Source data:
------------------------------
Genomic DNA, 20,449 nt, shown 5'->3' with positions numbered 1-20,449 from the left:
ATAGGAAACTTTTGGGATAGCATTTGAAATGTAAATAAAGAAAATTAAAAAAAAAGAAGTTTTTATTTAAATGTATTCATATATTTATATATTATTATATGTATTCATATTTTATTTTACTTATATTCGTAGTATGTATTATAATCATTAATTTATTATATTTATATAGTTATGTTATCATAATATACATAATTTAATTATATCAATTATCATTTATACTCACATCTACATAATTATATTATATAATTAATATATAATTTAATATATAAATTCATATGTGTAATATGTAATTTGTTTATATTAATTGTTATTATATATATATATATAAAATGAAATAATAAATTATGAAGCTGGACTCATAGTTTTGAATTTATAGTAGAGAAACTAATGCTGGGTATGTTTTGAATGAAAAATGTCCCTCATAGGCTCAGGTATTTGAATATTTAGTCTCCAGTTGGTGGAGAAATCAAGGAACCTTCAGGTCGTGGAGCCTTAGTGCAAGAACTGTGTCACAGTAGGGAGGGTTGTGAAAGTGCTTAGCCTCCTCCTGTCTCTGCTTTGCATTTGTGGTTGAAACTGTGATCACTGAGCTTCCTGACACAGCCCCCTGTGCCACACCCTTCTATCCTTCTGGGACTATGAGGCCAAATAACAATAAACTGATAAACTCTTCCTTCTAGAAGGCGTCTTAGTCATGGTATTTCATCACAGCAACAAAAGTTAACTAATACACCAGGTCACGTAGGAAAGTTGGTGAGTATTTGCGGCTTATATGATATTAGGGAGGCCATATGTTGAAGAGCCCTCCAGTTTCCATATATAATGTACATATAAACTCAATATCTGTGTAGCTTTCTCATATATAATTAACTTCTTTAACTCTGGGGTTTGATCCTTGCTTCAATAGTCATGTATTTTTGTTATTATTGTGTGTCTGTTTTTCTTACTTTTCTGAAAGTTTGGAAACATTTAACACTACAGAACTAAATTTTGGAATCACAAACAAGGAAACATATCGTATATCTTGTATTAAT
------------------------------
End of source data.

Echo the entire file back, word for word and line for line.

Genomic DNA, 20,449 nt, shown 5'->3' with positions numbered 1-20,449 from the left:
ATAGGAAACTTTTGGGATAGCATTTGAAATGTAAATAAAGAAAATTAAAAAAAAAGAAGTTTTTATTTAAATGTATTCATATATTTATATATTATTATATGTATTCATATTTTATTTTACTTATATTCGTAGTATGTATTATAATCATTAATTTATTATATTTATATAGTTATGTTATCATAATATACATAATTTAATTATATCAATTATCATTTATACTCACATCTACATAATTATATTATATAATTAATATATAATTTAATATATAAATTCATATGTGTAATATGTAATTTGTTTATATTAATTGTTATTATATATATATATATAAAATGAAATAATAAATTATGAAGCTGGACTCATAGTTTTGAATTTATAGTAGAGAAACTAATGCTGGGTATGTTTTGAATGAAAAATGTCCCTCATAGGCTCAGGTATTTGAATATTTAGTCTCCAGTTGGTGGAGAAATCAAGGAACCTTCAGGTCGTGGAGCCTTAGTGCAAGAACTGTGTCACAGTAGGGAGGGTTGTGAAAGTGCTTAGCCTCCTCCTGTCTCTGCTTTGCATTTGTGGTTGAAACTGTGATCACTGAGCTTCCTGACACAGCCCCCTGTGCCACACCCTTCTATCCTTCTGGGACTATGAGGCCAAATAACAATAAACTGATAAACTCTTCCTTCTAGAAGGCGTCTTAGTCATGGTATTTCATCACAGCAACAAAAGTTAACTAATACACCAGGTCACGTAGGAAAGTTGGTGAGTATTTGCGGCTTATATGATATTAGGGAGGCCATATGTTGAAGAGCCCTCCAGTTTCCATATATAATGTACATATAAACTCAATATCTGTGTAGCTTTCTCATATATAATTAACTTCTTTAACTCTGGGGTTTGATCCTTGCTTCAATAGTCATGTATTTTTGTTATTATTGTGTGTCTGTTTTTCTTACTTTTCTGAAAGTTTGGAAACATTTAACACTACAGAACTAAATTTTGGAATCACAAACAAGGAAACATATCGTATATCTTGTATTAAT